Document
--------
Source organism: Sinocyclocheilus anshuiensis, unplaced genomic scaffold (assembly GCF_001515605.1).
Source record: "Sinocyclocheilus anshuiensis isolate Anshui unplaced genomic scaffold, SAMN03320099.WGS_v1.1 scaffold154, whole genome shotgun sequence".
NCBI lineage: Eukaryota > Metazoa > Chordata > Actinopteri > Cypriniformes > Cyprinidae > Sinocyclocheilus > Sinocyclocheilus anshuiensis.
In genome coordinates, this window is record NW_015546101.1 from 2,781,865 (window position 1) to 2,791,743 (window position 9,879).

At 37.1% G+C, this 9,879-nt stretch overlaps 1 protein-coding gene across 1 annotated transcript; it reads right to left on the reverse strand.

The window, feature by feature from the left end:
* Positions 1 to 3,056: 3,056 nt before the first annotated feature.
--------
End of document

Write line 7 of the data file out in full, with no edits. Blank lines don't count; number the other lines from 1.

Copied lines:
* Positions 1 to 3,056: 3,056 nt before the first annotated feature.